I received my PhD from the philosophy department at Rutgers University–New Brunswick in May 2019. Before going to Rutgers–New Brunswick, I completed an MPhil in Philosophical Theology at the University of Oxford and studied Organismic and Evolutionary Biology and Philosophy at Harvard College.
My interests include the philosophy of language, the philosophy of religion, social philosophy, ethics, formal epistemology, the philosophy of mind and cognitive science, decision theory, and philosophical logic.
About My Research
In my dissertation, I motivate and explore the consequences of the thesis that assertoric content is more intimately associated with commitment than communication. On the one hand, I argue that holding that the propositional content a speaker asserts may diverge from the propositional content she communicates to her audience provides a satisfying resolution to a longstanding puzzle about meaning and communication. On the other hand, I argue that careful consideration of the relationship between the horizontal and diagonal propositions of an utterance shows that David Lewis's influential attempt to ground sentential meaning in linguistic conventions of truthfulness and trust cannot succeed. In light of the failure of this Lewisian strategy, I propose an alternative, commitment-centered answer to the question of what grounds sentential meaning.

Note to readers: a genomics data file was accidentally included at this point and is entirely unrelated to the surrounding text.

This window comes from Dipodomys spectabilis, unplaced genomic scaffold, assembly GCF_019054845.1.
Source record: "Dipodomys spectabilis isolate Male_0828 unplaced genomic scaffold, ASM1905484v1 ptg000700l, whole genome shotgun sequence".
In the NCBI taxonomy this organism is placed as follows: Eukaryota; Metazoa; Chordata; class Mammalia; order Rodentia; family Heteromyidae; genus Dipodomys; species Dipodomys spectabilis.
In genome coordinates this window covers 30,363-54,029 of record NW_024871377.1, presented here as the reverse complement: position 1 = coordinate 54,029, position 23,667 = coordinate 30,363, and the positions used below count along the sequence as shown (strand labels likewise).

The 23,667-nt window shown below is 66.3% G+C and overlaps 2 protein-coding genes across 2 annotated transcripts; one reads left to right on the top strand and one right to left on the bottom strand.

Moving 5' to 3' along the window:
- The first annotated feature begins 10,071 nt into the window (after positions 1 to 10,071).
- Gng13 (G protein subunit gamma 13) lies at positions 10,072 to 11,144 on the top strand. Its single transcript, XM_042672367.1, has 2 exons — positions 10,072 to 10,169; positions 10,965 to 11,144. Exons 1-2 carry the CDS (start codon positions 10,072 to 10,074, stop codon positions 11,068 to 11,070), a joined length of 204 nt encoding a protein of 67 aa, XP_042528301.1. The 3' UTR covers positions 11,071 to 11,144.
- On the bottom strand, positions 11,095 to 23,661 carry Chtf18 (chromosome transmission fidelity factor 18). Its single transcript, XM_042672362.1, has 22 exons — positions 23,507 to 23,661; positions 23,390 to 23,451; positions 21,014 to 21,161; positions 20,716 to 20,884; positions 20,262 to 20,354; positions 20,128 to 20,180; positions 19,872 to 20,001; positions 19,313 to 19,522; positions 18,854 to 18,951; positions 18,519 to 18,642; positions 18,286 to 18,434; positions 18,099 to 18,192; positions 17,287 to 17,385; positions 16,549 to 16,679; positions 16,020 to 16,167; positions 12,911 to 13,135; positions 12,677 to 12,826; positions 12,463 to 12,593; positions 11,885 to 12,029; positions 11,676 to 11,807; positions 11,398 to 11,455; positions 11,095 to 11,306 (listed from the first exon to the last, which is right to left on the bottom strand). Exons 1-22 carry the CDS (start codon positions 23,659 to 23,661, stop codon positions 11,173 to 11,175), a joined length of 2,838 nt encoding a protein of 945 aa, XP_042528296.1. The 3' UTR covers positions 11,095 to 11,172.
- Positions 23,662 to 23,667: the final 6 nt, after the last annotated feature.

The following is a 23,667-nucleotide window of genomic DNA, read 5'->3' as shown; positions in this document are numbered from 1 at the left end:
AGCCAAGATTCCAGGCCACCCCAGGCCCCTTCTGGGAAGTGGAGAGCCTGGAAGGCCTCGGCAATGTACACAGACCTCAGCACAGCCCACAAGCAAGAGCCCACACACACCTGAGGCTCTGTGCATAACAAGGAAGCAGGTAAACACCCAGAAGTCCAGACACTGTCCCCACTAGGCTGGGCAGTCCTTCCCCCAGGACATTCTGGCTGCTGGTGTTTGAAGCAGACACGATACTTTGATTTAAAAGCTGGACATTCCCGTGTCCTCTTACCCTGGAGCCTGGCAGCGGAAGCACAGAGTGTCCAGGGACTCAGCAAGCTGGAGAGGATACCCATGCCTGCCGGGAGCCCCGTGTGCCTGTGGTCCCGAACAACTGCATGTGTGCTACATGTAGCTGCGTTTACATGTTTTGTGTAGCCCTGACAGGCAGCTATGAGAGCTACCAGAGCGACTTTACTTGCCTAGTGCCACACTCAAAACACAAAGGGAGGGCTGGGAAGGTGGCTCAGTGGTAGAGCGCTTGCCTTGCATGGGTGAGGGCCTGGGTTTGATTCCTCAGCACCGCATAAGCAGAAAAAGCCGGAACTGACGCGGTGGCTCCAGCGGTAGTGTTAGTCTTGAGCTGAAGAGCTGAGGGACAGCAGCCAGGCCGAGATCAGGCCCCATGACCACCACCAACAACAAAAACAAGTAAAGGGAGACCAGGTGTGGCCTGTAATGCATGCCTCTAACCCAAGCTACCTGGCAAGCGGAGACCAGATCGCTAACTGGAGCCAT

I also have an active research program in the social philosophy of language focusing on the semantics of slurs. In connection with this project, I like to think about things like expressivism, illocutionary force, and semantic multidimensionality.
In the philosophy of religion, one strand of my work concerns the epistemic status of theism, and in particular arguments which seek to establish that theistic belief is justified or unjustified. I have a special interest in the problem of evil, which I take to be a powerful argument for atheism. A second strand of my work brings the philosophy of religion into dialogue with social epistemology and applied ethics by exploring the epistemic significance of individuals' beliefs about whether various aspects of their lives contribute to their wellbeing, especially as this epistemic significance bears on the obstacles faced by LGBT individuals in religious communities.